Fish stocks worldwide are under increasing stress due to raised levels of habitat degradation. State fisheries departments in many countries are undertaking habitat restoration projects to combat this phenomenon.
In conjunction, numerous offshore oil and gas installations, after many years of operation, are reaching the end of their productive lives, and the owners are required to decommission them in compliance with the rigorous decommissioning regulations that, as a base case, require removing everything from the seabed.
In the U.K. the international obligation on decommissioning is governed by the OSPAR Convention, which under the terms of Decision 98/3 prohibits leaving wholly or partly in situ the offshore installations. However, during their time in operation, which can last several decades, the submerged structures of these offshore installations have created effective and productive habitats for marine life, which would otherwise be destroyed once they were removed and taken out of service as requested by the rules.
Complete removal of offshore installations also has a significant impact on the decommissioning costs, which are estimated to be as high as tens of billions of dollars worldwide. The typical removal practice is to use a large crane vessel to lift the structure out of the water onto a barge after which it is then transported to a port, transferred ashore and scrapped.
This is a very expensive process that also poses significant safety and environmental challenges to operators and their contractors executing the decommissioning works.
In addition, the decommissioning activities are effectively subsidized by governments and local communities as the cost of removal is deemed to be a sunk cost, resulting in tax liability write-offs and reduced royalties to stakeholders.
The high cost is not the only issue when it comes to decommissioning old assets. Oil and gas operators’ reputations are at risk as certain cost-effective solutions may be perceived as shortcuts or attempts to pass liabilities onto taxpayers as well as causing environmental impacts that will affect future generations.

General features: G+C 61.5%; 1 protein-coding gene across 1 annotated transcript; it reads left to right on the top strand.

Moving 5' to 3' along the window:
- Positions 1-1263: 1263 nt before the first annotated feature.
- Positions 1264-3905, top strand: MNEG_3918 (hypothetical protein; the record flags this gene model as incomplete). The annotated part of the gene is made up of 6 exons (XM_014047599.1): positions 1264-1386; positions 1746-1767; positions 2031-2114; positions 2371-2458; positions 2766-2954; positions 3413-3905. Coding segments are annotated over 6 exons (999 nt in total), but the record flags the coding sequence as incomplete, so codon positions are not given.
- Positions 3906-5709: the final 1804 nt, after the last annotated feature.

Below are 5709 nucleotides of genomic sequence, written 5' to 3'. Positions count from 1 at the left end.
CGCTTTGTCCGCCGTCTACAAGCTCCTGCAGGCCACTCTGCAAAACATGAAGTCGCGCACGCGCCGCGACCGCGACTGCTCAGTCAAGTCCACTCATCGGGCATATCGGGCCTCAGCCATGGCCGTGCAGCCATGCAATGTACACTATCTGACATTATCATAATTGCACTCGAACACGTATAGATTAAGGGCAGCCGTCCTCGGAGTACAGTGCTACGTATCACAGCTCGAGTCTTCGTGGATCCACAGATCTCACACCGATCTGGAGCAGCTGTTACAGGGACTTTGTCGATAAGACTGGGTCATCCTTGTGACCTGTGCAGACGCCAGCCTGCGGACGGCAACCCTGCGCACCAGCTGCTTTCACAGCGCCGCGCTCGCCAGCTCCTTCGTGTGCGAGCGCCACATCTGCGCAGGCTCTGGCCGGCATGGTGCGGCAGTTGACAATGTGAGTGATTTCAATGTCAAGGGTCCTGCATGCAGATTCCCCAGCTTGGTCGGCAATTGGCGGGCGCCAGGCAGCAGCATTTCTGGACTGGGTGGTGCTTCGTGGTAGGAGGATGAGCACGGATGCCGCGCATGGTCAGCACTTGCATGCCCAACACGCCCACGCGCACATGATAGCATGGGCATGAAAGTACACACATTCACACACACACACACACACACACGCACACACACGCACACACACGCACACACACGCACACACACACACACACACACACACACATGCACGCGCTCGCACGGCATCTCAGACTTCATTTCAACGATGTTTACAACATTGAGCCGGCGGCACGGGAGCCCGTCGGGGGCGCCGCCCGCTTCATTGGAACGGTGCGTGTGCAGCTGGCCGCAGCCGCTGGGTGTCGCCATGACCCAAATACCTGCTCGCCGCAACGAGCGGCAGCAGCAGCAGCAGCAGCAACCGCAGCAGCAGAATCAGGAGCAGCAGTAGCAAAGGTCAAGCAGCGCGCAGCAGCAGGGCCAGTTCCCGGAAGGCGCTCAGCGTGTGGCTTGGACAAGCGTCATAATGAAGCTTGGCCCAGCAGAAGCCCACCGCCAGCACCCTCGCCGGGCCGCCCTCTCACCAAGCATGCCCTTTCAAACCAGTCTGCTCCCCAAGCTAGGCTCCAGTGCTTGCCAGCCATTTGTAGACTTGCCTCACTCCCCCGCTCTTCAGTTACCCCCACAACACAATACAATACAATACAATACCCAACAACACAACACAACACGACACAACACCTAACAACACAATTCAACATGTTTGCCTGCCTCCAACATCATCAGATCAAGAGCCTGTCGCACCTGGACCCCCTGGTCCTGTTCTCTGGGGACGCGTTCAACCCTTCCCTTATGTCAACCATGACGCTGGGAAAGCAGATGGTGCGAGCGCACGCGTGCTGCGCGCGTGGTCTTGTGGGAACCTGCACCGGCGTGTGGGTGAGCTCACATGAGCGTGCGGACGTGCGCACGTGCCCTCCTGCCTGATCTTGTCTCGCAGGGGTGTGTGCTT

The cost factors are often used by operators to justify the “leave in situ” option. This is a decommissioning solution that is contemplated by industry regulators in some countries only when the operator has demonstrated, through extensive assessments, the adequacy of the site and structure. Other factors that are assessed include the future impact on the environment, whether disruptions to other users of the sea have been minimized, whether alternative options are feasible or too challenging and if a solution has been proposed with respect to the ownership and responsibility for future residual liabilities. Typically, a “sea-dumping permit” would then be lodged with the regulator, answering all the above questions and requiring approval from relevant government agencies.
Given that the decommissioning of redundant oil and gas assets affects many stakeholders, the solutions to all these challenges cannot be considered the dilemma of only the oil and gas operators or governments. A solution must be found collectively and with the cooperation of all the involved parties reaching a compromise that delivers value to all stakeholders, including the affected communities and the environment.
A new partnership between Xodus Group and Subcon International will deliver Integrated Rigs to Reef (IR2R) decommissioning solutions globally. The IR2R model offers a solution to the issue of the high cost of oil and gas asset decommissioning as well as reverses the reduction in fish habitats. The partnership combines Xodus’ decommissioning capabilities with Subcon’s extensive track record in the design and construction of purpose-built marine habitats.